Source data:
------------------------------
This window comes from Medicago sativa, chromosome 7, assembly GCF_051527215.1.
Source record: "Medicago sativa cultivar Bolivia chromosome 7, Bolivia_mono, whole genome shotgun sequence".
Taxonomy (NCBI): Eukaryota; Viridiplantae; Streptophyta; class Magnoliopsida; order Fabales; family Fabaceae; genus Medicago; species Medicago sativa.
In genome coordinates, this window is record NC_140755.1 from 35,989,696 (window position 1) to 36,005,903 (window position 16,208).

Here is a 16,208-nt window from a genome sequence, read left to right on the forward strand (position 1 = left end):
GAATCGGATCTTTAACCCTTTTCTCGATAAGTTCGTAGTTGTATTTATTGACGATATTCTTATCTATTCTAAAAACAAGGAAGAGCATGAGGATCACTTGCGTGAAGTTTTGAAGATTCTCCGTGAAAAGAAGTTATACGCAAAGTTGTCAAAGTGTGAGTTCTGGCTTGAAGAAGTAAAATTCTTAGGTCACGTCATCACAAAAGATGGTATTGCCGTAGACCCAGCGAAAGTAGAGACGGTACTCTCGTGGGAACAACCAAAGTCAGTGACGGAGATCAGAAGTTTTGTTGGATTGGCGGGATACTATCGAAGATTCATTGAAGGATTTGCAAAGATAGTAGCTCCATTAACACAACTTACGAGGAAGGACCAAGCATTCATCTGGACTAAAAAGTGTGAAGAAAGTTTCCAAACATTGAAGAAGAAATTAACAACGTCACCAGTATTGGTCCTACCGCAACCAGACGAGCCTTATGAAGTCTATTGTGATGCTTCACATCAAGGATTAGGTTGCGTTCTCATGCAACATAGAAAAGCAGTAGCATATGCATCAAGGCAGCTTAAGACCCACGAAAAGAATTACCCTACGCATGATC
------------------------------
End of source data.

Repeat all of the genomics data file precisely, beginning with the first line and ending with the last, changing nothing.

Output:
This window comes from Medicago sativa, chromosome 7, assembly GCF_051527215.1.
Source record: "Medicago sativa cultivar Bolivia chromosome 7, Bolivia_mono, whole genome shotgun sequence".
Taxonomy (NCBI): Eukaryota; Viridiplantae; Streptophyta; class Magnoliopsida; order Fabales; family Fabaceae; genus Medicago; species Medicago sativa.
In genome coordinates, this window is record NC_140755.1 from 35,989,696 (window position 1) to 36,005,903 (window position 16,208).

Here is a 16,208-nt window from a genome sequence, read left to right on the forward strand (position 1 = left end):
GAATCGGATCTTTAACCCTTTTCTCGATAAGTTCGTAGTTGTATTTATTGACGATATTCTTATCTATTCTAAAAACAAGGAAGAGCATGAGGATCACTTGCGTGAAGTTTTGAAGATTCTCCGTGAAAAGAAGTTATACGCAAAGTTGTCAAAGTGTGAGTTCTGGCTTGAAGAAGTAAAATTCTTAGGTCACGTCATCACAAAAGATGGTATTGCCGTAGACCCAGCGAAAGTAGAGACGGTACTCTCGTGGGAACAACCAAAGTCAGTGACGGAGATCAGAAGTTTTGTTGGATTGGCGGGATACTATCGAAGATTCATTGAAGGATTTGCAAAGATAGTAGCTCCATTAACACAACTTACGAGGAAGGACCAAGCATTCATCTGGACTAAAAAGTGTGAAGAAAGTTTCCAAACATTGAAGAAGAAATTAACAACGTCACCAGTATTGGTCCTACCGCAACCAGACGAGCCTTATGAAGTCTATTGTGATGCTTCACATCAAGGATTAGGTTGCGTTCTCATGCAACATAGAAAAGCAGTAGCATATGCATCAAGGCAGCTTAAGACCCACGAAAAGAATTACCCTACGCATGATC